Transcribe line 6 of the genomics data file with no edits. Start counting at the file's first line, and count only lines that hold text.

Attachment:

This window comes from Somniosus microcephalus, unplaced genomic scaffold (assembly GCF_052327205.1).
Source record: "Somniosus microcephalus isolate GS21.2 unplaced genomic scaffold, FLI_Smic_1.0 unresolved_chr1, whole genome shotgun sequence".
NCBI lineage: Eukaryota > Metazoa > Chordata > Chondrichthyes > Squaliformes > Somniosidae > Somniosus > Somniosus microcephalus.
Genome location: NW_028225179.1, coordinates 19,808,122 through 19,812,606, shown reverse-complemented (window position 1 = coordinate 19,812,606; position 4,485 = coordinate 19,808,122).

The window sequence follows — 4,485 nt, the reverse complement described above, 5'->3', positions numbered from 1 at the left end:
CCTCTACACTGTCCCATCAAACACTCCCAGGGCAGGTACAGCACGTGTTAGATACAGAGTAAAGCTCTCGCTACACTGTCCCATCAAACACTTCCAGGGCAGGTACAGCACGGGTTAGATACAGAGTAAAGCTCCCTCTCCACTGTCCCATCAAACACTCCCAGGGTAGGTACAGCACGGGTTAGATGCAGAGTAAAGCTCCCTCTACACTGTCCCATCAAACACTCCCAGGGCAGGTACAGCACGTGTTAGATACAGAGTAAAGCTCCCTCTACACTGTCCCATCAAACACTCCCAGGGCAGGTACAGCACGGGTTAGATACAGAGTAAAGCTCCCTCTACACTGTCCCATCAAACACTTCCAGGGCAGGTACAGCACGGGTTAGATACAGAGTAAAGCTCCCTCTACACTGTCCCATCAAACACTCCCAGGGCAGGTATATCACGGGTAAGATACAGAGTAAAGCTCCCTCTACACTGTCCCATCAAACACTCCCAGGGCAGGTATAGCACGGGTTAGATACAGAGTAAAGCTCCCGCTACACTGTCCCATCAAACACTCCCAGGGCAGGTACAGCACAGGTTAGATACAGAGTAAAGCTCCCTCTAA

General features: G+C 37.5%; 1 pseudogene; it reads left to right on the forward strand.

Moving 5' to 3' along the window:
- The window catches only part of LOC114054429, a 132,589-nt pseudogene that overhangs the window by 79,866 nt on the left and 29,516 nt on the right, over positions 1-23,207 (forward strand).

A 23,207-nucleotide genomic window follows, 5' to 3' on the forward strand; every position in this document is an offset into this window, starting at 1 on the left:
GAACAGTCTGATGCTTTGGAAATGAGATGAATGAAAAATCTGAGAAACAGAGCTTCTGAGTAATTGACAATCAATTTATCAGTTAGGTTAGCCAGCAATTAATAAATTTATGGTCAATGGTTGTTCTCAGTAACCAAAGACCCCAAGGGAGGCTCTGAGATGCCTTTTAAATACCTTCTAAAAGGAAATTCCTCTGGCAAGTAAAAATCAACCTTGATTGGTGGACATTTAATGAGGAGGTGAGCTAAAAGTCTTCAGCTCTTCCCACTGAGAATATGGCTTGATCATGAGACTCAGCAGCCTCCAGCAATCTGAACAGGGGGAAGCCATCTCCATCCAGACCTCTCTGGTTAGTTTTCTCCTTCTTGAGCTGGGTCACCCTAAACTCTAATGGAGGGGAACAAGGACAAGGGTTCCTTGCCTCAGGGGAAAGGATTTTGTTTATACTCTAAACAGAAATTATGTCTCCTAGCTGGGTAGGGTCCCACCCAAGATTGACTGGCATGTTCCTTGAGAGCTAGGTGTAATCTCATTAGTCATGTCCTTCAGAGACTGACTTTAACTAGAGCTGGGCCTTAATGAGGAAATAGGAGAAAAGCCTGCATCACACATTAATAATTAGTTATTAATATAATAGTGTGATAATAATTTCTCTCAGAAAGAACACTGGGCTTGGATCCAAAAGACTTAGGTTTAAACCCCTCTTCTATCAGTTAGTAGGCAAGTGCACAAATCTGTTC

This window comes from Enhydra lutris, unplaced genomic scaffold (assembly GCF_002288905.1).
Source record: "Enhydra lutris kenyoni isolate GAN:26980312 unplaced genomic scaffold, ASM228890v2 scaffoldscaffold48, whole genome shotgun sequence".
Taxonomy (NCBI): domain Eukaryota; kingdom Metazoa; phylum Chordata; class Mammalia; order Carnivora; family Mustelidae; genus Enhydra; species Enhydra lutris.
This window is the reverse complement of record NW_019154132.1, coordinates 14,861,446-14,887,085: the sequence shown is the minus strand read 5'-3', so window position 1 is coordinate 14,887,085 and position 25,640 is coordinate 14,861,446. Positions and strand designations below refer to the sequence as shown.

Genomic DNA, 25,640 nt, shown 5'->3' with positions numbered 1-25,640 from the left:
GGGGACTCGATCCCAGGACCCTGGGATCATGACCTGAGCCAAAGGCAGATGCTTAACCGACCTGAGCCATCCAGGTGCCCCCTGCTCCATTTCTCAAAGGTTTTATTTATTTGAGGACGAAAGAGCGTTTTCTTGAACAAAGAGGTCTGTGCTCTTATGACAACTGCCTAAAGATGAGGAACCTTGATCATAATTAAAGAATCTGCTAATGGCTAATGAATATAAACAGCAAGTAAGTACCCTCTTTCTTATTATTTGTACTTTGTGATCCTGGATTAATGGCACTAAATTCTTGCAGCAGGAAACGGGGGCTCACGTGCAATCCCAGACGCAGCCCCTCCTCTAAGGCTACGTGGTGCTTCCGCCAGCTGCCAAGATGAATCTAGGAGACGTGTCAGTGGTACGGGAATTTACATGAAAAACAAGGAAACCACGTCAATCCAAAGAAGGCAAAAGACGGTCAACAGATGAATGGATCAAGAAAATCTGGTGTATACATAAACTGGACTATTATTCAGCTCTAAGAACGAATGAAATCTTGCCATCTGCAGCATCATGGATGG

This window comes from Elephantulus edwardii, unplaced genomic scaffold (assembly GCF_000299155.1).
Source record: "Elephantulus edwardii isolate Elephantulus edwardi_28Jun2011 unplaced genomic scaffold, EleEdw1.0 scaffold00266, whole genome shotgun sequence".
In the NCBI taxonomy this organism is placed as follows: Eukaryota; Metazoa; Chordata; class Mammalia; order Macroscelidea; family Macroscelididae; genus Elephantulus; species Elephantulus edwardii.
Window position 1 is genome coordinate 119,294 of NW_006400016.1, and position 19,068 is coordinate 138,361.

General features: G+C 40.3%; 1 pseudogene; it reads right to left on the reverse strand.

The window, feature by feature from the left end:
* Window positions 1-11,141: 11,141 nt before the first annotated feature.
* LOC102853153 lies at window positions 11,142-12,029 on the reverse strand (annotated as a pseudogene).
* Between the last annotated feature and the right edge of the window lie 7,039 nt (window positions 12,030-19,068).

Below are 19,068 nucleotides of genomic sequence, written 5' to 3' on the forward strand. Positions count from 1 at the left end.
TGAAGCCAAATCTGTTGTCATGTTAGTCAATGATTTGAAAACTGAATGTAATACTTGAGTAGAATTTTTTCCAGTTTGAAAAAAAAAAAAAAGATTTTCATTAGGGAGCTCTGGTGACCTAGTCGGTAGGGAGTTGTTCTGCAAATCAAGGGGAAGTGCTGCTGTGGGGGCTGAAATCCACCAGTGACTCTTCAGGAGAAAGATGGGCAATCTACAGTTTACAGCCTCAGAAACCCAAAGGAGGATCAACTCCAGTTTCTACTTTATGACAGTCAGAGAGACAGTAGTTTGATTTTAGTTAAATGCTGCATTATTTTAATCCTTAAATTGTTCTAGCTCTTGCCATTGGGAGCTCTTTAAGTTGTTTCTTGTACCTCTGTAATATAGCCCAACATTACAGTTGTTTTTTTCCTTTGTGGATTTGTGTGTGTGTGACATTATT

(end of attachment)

CCTCTACACTGTCCCATCAAACACTCCCAGGGCAGGTACAGCACGTGTTAGATACAGAGTAAAGCTCTCGCTACACTGTCCCATCAAACACTTCCAGGGCAGGTACAGCACGGGTTAGATACAGAGTAAAGCTCCCTCTCCACTGTCCCATCAAACACTCCCAGGGTAGGTACAGCACGGGTTAGATGCAGAGTAAAGCTCCCTCTACACTGTCCCATCAAACACTCCCAGGGCAGGTACAGCACGTGTTAGATACAGAGTAAAGCTCCCTCTACACTGTCCCATCAAACACTCCCAGGGCAGGTACAGCACGGGTTAGATACAGAGTAAAGCTCCCTCTACACTGTCCCATCAAACACTTCCAGGGCAGGTACAGCACGGGTTAGATACAGAGTAAAGCTCCCTCTACACTGTCCCATCAAACACTCCCAGGGCAGGTATATCACGGGTAAGATACAGAGTAAAGCTCCCTCTACACTGTCCCATCAAACACTCCCAGGGCAGGTATAGCACGGGTTAGATACAGAGTAAAGCTCCCGCTACACTGTCCCATCAAACACTCCCAGGGCAGGTACAGCACAGGTTAGATACAGAGTAAAGCTCCCTCTAA